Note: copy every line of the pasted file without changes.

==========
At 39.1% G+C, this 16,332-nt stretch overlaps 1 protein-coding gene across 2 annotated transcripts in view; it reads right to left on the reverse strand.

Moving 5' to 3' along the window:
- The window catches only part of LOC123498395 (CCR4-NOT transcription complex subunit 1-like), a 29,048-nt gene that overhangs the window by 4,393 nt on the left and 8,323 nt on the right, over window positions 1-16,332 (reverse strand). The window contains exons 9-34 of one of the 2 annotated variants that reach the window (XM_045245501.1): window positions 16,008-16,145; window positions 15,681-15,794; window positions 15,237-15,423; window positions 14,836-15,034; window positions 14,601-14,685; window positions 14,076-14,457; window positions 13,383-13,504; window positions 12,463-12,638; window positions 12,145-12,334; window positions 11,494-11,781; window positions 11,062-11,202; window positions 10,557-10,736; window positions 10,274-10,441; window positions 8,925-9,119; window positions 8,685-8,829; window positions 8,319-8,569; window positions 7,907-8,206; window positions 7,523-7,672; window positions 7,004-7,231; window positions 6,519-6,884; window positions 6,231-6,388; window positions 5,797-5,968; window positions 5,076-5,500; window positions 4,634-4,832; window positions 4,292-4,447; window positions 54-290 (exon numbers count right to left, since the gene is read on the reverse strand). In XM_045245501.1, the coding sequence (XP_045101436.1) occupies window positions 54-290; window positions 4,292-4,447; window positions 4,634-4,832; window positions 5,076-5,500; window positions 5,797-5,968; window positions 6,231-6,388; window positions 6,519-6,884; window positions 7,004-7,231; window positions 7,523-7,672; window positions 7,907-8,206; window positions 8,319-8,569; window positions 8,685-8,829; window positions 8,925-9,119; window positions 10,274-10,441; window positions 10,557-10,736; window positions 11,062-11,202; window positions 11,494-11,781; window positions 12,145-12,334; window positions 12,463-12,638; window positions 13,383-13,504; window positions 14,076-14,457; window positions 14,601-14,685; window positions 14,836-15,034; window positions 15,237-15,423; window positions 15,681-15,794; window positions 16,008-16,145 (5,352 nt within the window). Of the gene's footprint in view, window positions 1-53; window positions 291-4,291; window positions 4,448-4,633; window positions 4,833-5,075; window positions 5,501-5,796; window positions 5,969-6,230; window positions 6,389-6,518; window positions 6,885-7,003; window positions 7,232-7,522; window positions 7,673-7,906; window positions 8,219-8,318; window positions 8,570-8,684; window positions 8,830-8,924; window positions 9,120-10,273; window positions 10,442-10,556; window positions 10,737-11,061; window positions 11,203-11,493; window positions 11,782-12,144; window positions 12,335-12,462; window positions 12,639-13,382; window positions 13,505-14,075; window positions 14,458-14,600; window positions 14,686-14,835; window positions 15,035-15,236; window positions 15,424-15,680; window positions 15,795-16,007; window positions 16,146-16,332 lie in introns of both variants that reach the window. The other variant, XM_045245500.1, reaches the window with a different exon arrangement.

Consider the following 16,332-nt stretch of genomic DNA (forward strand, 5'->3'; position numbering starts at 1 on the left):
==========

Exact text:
At 39.1% G+C, this 16,332-nt stretch overlaps 1 protein-coding gene across 2 annotated transcripts in view; it reads right to left on the reverse strand.

Moving 5' to 3' along the window:
- The window catches only part of LOC123498395 (CCR4-NOT transcription complex subunit 1-like), a 29,048-nt gene that overhangs the window by 4,393 nt on the left and 8,323 nt on the right, over window positions 1-16,332 (reverse strand). The window contains exons 9-34 of one of the 2 annotated variants that reach the window (XM_045245501.1): window positions 16,008-16,145; window positions 15,681-15,794; window positions 15,237-15,423; window positions 14,836-15,034; window positions 14,601-14,685; window positions 14,076-14,457; window positions 13,383-13,504; window positions 12,463-12,638; window positions 12,145-12,334; window positions 11,494-11,781; window positions 11,062-11,202; window positions 10,557-10,736; window positions 10,274-10,441; window positions 8,925-9,119; window positions 8,685-8,829; window positions 8,319-8,569; window positions 7,907-8,206; window positions 7,523-7,672; window positions 7,004-7,231; window positions 6,519-6,884; window positions 6,231-6,388; window positions 5,797-5,968; window positions 5,076-5,500; window positions 4,634-4,832; window positions 4,292-4,447; window positions 54-290 (exon numbers count right to left, since the gene is read on the reverse strand). In XM_045245501.1, the coding sequence (XP_045101436.1) occupies window positions 54-290; window positions 4,292-4,447; window positions 4,634-4,832; window positions 5,076-5,500; window positions 5,797-5,968; window positions 6,231-6,388; window positions 6,519-6,884; window positions 7,004-7,231; window positions 7,523-7,672; window positions 7,907-8,206; window positions 8,319-8,569; window positions 8,685-8,829; window positions 8,925-9,119; window positions 10,274-10,441; window positions 10,557-10,736; window positions 11,062-11,202; window positions 11,494-11,781; window positions 12,145-12,334; window positions 12,463-12,638; window positions 13,383-13,504; window positions 14,076-14,457; window positions 14,601-14,685; window positions 14,836-15,034; window positions 15,237-15,423; window positions 15,681-15,794; window positions 16,008-16,145 (5,352 nt within the window). Of the gene's footprint in view, window positions 1-53; window positions 291-4,291; window positions 4,448-4,633; window positions 4,833-5,075; window positions 5,501-5,796; window positions 5,969-6,230; window positions 6,389-6,518; window positions 6,885-7,003; window positions 7,232-7,522; window positions 7,673-7,906; window positions 8,219-8,318; window positions 8,570-8,684; window positions 8,830-8,924; window positions 9,120-10,273; window positions 10,442-10,556; window positions 10,737-11,061; window positions 11,203-11,493; window positions 11,782-12,144; window positions 12,335-12,462; window positions 12,639-13,382; window positions 13,505-14,075; window positions 14,458-14,600; window positions 14,686-14,835; window positions 15,035-15,236; window positions 15,424-15,680; window positions 15,795-16,007; window positions 16,146-16,332 lie in introns of both variants that reach the window. The other variant, XM_045245500.1, reaches the window with a different exon arrangement.

Consider the following 16,332-nt stretch of genomic DNA (forward strand, 5'->3'; position numbering starts at 1 on the left):